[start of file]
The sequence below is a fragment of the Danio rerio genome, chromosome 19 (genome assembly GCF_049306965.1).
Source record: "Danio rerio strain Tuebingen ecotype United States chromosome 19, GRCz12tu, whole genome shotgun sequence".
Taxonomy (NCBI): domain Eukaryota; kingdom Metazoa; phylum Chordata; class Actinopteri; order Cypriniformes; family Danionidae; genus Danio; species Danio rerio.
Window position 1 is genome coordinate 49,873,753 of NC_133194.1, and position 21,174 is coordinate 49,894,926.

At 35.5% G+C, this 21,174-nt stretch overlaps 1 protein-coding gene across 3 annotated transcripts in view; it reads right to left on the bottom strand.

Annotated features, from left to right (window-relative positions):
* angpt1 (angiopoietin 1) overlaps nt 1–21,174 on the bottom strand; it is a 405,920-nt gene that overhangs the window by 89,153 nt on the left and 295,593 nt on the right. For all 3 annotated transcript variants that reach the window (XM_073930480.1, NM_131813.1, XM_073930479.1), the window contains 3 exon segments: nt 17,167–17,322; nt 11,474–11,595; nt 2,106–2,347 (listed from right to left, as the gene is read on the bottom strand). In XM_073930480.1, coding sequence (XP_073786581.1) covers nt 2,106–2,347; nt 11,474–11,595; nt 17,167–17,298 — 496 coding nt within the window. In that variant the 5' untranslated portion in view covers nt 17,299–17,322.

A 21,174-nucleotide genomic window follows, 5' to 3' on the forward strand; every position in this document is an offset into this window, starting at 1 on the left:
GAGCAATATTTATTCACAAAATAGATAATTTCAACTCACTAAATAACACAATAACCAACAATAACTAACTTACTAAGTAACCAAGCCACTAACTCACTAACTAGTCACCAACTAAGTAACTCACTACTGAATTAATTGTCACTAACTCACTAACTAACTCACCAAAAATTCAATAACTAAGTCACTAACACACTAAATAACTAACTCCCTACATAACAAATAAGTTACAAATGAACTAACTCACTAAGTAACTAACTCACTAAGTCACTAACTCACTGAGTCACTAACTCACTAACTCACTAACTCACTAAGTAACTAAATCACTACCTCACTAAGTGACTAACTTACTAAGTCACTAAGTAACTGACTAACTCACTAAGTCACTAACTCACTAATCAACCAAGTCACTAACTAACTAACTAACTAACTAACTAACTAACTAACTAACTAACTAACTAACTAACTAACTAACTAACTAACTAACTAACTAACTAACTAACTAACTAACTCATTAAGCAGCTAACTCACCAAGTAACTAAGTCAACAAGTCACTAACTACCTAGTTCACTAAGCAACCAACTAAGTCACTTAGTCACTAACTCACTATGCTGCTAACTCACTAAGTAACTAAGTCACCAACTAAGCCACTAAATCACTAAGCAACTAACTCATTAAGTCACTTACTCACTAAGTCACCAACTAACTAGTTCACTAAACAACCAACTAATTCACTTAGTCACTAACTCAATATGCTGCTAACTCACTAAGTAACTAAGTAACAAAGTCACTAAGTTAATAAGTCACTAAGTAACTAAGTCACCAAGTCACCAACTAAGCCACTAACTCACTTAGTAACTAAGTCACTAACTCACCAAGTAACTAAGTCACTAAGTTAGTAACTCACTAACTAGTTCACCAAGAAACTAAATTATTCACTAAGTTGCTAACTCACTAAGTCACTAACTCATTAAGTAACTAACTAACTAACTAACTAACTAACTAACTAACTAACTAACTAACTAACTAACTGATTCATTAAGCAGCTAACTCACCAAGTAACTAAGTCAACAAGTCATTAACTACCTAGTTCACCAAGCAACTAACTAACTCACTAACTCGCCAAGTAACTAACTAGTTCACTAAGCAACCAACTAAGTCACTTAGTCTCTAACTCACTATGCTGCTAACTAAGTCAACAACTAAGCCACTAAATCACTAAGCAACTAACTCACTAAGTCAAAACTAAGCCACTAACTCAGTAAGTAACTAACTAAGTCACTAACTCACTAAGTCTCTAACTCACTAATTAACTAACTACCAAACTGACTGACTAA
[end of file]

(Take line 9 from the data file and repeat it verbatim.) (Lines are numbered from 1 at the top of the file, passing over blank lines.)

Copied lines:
GAGCAATATTTATTCACAAAATAGATAATTTCAACTCACTAAATAACACAATAACCAACAATAACTAACTTACTAAGTAACCAAGCCACTAACTCACTAACTAGTCACCAACTAAGTAACTCACTACTGAATTAATTGTCACTAACTCACTAACTAACTCACCAAAAATTCAATAACTAAGTCACTAACACACTAAATAACTAACTCCCTACATAACAAATAAGTTACAAATGAACTAACTCACTAAGTAACTAACTCACTAAGTCACTAACTCACTGAGTCACTAACTCACTAACTCACTAACTCACTAAGTAACTAAATCACTACCTCACTAAGTGACTAACTTACTAAGTCACTAAGTAACTGACTAACTCACTAAGTCACTAACTCACTAATCAACCAAGTCACTAACTAACTAACTAACTAACTAACTAACTAACTAACTAACTAACTAACTAACTAACTAACTAACTAACTAACTAACTAACTAACTAACTAACTAACTAACTCATTAAGCAGCTAACTCACCAAGTAACTAAGTCAACAAGTCACTAACTACCTAGTTCACTAAGCAACCAACTAAGTCACTTAGTCACTAACTCACTATGCTGCTAACTCACTAAGTAACTAAGTCACCAACTAAGCCACTAAATCACTAAGCAACTAACTCATTAAGTCACTTACTCACTAAGTCACCAACTAACTAGTTCACTAAACAACCAACTAATTCACTTAGTCACTAACTCAATATGCTGCTAACTCACTAAGTAACTAAGTAACAAAGTCACTAAGTTAATAAGTCACTAAGTAACTAAGTCACCAAGTCACCAACTAAGCCACTAACTCACTTAGTAACTAAGTCACTAACTCACCAAGTAACTAAGTCACTAAGTTAGTAACTCACTAACTAGTTCACCAAGAAACTAAATTATTCACTAAGTTGCTAACTCACTAAGTCACTAACTCATTAAGTAACTAACTAACTAACTAACTAACTAACTAACTAACTAACTAACTAACTAACTAACTGATTCATTAAGCAGCTAACTCACCAAGTAACTAAGTCAACAAGTCATTAACTACCTAGTTCACCAAGCAACTAACTAACTCACTAACTCGCCAAGTAACTAACTAGTTCACTAAGCAACCAACTAAGTCACTTAGTCTCTAACTCACTATGCTGCTAACTAAGTCAACAACTAAGCCACTAAATCACTAAGCAACTAACTCACTAAGTCAAAACTAAGCCACTAACTCAGTAAGTAACTAACTAAGTCACTAACTCACTAAGTCTCTAACTCACTAATTAACTAACTACCAAACTGACTGACTAA